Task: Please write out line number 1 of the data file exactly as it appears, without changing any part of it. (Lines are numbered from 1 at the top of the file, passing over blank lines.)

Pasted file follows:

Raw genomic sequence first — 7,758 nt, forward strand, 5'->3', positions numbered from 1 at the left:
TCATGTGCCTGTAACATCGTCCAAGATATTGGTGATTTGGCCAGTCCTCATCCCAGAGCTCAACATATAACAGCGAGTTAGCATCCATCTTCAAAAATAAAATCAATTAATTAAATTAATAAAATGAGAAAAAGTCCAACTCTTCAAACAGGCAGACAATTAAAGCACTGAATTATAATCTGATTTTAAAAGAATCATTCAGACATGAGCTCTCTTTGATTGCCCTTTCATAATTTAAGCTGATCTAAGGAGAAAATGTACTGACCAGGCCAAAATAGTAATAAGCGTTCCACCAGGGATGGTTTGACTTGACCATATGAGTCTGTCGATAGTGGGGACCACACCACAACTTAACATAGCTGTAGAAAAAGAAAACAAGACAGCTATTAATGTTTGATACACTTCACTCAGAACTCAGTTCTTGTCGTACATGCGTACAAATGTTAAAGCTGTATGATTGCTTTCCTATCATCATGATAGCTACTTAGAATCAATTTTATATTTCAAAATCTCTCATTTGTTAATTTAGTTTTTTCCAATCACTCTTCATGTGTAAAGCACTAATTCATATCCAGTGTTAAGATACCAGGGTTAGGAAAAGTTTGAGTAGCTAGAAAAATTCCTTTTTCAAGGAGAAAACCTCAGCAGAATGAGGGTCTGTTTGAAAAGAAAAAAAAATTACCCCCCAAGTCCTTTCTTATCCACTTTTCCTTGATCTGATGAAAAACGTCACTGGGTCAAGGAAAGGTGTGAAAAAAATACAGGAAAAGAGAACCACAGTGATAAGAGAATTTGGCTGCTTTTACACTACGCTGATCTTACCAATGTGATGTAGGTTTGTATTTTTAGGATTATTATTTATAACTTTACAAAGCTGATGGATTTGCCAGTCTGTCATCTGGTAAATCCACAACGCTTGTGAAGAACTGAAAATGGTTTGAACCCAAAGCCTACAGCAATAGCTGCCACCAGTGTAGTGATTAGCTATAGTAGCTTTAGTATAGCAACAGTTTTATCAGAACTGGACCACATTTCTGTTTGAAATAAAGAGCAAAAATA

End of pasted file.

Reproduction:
Raw genomic sequence first — 7,758 nt, forward strand, 5'->3', positions numbered from 1 at the left: